Management is key. VMware has its vSphere, which most likely will become this for ECV, but HP has Cell ideas in its HP Labs.
Cell technology treats VMware as just another VDC component, and wraps it up inside a quasi-VDC operating system based on sets of virtualised machine resources called cells.
According to John Manley, Director of Automated Infrastructure in HP Labs, Bristol, a cell is an infrastructure-level cloud service, a secure and isolated partition in the infrastructure - a virtualised entity. It is, as you would expect, composed of servers (HP blades), switches (ProCurve) and storage (XP, EVA, etc.) operated as virtualised resources and described by a set of metadata, a model.
The model data describes - or rather specifies - the cell's loading, response time needs, scaling behaviour, failure behaviour, security, connectivity and so forth.
Models are cell templates and describe every necessary component, applications and operating systems included, for a cell to be loaded and started up. You could have, for example, a database cell, an order processing cell, or an accounts payable cell. The cells are virtual black boxes.
Once running, cells can be combined to form business processes. Cells in a data centre can be extended to other data centres, or to service providers to do this. They are virtualised building blocks, V-Blocks in ECV's language, for horizontal and vertical cloud services.
The management layer hides the complexity involved and provides life cycle management of cells. You would use this to build a customised set of services in a virtualised data centre, for IT service consumers in public or private clouds, or both. Manley reckons that the cloud will be absolutely heterogeneous in future, and will use federated domains. (Find out more here (pdf).)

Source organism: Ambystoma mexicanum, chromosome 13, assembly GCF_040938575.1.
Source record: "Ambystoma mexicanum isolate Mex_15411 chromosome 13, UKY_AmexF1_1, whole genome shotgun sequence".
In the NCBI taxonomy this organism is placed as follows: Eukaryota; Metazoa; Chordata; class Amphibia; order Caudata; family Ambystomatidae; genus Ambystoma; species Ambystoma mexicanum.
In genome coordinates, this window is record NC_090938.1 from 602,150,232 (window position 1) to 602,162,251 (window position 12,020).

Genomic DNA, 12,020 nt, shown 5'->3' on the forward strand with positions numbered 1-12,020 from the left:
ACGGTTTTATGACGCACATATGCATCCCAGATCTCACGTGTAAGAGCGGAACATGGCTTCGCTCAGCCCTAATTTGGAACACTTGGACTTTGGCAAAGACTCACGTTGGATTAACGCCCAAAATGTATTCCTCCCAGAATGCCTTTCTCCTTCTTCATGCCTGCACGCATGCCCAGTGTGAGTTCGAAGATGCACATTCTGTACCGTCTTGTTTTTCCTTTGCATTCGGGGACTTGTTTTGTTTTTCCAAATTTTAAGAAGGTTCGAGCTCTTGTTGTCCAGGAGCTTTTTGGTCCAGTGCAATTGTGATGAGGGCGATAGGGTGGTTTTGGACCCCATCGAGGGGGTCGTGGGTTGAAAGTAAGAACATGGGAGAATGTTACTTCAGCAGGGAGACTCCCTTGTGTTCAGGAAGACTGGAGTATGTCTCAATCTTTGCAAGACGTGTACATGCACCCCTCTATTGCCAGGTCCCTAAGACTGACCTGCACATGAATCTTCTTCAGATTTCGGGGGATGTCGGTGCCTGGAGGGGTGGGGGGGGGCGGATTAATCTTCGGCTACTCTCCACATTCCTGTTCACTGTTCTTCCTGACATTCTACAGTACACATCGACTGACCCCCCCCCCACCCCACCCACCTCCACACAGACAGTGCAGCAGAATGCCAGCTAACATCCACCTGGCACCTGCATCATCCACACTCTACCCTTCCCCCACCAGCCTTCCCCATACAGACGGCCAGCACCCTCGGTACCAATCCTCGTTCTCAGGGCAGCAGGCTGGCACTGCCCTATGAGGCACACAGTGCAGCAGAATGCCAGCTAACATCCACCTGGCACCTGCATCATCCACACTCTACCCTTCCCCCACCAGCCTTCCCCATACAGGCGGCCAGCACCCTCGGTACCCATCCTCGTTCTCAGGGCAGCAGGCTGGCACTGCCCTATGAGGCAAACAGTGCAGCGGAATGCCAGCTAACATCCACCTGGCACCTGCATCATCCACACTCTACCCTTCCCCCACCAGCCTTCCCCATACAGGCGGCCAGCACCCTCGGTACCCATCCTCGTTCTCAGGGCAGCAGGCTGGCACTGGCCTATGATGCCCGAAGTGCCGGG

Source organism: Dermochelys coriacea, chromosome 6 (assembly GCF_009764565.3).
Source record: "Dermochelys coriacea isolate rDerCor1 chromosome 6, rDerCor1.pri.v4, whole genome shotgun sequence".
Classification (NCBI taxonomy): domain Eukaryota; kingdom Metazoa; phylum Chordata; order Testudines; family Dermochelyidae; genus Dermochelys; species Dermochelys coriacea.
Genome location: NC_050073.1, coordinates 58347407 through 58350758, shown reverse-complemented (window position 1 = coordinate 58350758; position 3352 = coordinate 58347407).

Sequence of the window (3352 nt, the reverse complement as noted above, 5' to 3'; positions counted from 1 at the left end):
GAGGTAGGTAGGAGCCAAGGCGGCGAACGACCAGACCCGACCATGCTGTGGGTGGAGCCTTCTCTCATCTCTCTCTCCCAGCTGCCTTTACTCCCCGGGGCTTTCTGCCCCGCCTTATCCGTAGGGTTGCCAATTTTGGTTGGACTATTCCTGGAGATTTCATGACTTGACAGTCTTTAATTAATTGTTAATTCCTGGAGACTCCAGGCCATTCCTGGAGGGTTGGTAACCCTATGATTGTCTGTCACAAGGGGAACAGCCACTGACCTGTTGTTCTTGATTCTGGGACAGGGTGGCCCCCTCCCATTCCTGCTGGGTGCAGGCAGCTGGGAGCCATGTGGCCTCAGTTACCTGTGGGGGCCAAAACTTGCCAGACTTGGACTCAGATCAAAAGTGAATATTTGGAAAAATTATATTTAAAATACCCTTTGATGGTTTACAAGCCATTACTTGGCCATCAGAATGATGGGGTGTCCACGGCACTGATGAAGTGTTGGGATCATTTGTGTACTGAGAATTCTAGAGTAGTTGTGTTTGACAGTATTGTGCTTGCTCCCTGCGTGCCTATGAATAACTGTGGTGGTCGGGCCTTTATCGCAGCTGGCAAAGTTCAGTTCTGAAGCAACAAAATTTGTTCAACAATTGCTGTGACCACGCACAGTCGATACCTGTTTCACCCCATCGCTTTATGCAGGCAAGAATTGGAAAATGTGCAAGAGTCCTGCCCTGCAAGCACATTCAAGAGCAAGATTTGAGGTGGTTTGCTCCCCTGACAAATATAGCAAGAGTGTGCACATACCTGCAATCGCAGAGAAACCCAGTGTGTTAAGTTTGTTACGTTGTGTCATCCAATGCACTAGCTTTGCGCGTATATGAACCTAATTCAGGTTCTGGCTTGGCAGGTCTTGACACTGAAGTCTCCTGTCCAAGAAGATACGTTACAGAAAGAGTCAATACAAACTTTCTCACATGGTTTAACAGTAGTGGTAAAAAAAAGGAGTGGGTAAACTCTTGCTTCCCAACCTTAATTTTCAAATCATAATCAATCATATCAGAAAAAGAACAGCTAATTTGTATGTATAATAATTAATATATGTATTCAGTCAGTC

Service providers could use cells to deliver services to multiple customers simultaneously. We could think of cloud service providers as operating cell factories which run on large scale, modular, flexible and virtualised physical infrastructures.
Controlling HP's destiny
With this cell-based management technology in its labs, HP has been developing cloud infrastructure management layer software that could look after a variety of virtualised server environments, VMware, Hyper-V, Citrix or RedHat. By developing its own virtual data centre management product, HP would avoid being in thrall to VMware or dependent on Microsoft's schedule for developing and extending Hyper-V.
It would be far better for HP to be in control of its own destiny and this HP Labs Cell technology indicates how it could do so. Were HP to make this into a product, then it's arguable that it would be making the running in the virtualised cloud data centre stakes and not EMC and Cisco, who would be relegated to catch-up mode.
In fact, it seems that we could say, in terms of virtual data centre deliverables, HP is actually ahead of Cisco and EMC already. Neither of them, on their own, is capable of challenging HP in this area. They have to partner, having no other choice if they want to compete, and EVC and its V-Block is the result.
These two individually weaker players, in the cloud VDC stakes, are partnering to challenge HP, and then IBM. That's one way to look at it. We'll just have to wait to see whose offering comes out on top. ®